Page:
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Chinese Literature
(Qinding) Xieji bianfang shu (欽定)協紀辨方書 "(Imperially Endorsed) Treatise on Harmonizing Times and Distintuishing Directions"


The (Qinding) Xieji bianfang shu (欽定)協紀辨方書 "(Imperially Endorsed) Treatise on Harmonizing Times and Distintuishing Directions" is a compendium on astrology compiled on imperial order under the supervision of Prince Yunlu 允祿 and finished in 1739. The book is 36 juan "scrolls" long and divided into eleven parts, XXX 本原二卷、義例六卷、立成宜一卷、忌用事一卷、公規二卷、annual tables (nianbiao 年表), month tables (yuebiao 月表), day tables (ribiao 日表), 利用二卷、附錄一卷、辨偽一卷。 The book is a concise description of the Chinese art of Fengshui, a para-science often translated as "geomancy". It explains how and where suitable places were to be selected that would promise a positive influence on the life of the inhabitants of a house or of corpses in a tomb. The skill of Fengshui masters takes into consideration time, the Five Processes (wuxing 五行), and the movements of the celestial bodies, in order to determine luck and misfortune. The preface to the book was written by the Qianlong emperor 乾隆 (r. 1736-1795) himself who explained that it was important for the Son of Heaven to respect the guidelines of Heaven and the directions of the Earth. This kind of respect (jing 敬) was important to create a cohesion between the people, the emperor, and Heaven. The Xieji bianfang shu is included in the imperial collectaneum Siku quanshu 四庫全書.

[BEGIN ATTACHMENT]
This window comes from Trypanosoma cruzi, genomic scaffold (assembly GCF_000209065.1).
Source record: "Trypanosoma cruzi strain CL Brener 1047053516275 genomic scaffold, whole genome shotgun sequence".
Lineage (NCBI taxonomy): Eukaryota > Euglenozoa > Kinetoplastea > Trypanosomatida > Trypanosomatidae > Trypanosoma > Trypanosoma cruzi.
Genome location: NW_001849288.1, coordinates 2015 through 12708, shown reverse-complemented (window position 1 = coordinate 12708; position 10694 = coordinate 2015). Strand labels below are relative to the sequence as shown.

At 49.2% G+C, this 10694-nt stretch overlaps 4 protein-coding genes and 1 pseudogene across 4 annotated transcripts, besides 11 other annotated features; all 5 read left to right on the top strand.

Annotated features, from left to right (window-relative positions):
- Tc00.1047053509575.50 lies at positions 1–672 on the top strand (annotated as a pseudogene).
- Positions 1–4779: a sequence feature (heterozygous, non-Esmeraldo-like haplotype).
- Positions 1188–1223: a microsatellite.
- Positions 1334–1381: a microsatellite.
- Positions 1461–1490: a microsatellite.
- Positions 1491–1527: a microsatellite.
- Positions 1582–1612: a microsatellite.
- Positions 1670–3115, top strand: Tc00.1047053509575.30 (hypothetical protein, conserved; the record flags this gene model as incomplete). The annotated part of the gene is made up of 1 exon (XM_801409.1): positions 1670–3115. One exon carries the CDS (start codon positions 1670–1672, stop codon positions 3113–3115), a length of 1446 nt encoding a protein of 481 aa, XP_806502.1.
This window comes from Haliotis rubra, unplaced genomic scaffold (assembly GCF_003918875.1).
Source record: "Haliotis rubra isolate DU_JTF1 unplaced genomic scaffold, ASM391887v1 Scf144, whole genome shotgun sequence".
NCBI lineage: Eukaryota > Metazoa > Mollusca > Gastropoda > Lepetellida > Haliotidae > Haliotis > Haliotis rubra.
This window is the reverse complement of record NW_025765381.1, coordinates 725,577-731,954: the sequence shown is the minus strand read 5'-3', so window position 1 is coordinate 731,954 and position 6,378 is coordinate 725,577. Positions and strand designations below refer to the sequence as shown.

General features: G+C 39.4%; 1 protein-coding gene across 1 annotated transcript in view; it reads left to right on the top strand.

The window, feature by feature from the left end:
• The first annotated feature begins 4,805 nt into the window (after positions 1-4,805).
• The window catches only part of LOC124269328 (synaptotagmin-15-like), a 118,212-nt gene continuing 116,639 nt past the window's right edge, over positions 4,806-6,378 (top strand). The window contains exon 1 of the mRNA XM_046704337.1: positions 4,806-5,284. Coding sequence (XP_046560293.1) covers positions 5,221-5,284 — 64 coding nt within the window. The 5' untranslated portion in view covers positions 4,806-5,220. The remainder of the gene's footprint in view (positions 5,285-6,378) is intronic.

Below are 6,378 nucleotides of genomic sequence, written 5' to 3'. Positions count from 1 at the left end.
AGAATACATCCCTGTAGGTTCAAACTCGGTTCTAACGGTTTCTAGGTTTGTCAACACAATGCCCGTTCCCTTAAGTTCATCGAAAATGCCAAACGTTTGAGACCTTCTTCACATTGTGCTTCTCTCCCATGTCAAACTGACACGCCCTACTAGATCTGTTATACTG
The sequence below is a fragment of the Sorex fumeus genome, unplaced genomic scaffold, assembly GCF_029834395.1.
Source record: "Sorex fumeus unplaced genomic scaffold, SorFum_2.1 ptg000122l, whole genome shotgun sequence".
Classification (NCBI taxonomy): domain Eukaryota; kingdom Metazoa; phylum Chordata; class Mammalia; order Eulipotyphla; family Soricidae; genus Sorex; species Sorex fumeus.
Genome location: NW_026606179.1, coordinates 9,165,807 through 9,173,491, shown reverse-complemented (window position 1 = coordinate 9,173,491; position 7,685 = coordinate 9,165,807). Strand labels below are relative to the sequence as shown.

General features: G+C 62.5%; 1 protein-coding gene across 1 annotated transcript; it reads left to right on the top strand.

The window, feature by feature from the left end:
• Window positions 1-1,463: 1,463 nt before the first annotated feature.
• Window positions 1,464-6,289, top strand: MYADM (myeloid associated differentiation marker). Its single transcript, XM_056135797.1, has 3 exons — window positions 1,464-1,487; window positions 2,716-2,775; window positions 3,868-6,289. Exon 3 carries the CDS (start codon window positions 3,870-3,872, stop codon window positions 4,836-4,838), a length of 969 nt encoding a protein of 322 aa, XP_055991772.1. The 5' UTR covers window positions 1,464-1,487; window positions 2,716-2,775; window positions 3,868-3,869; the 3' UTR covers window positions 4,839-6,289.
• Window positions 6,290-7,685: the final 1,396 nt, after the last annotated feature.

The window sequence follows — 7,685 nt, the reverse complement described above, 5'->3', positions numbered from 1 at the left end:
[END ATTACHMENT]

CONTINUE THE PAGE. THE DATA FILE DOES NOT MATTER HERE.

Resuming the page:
There is s partial translation into English by Thomas F. Aylward, The Imperial Guide to Feng Shui and Chinese Astrology, London: Watkins, 2007.


Source: Li Xueqin 李學勤, Lü Wenyu 呂文鬰 (1996). Siku da cidian 四庫大辭典, Changchun: Jilin daxue chubanshe, vol. 2, p. 1793.

Chinese literature according to the four-category system

January 1, 2014 © Ulrich Theobald · Mail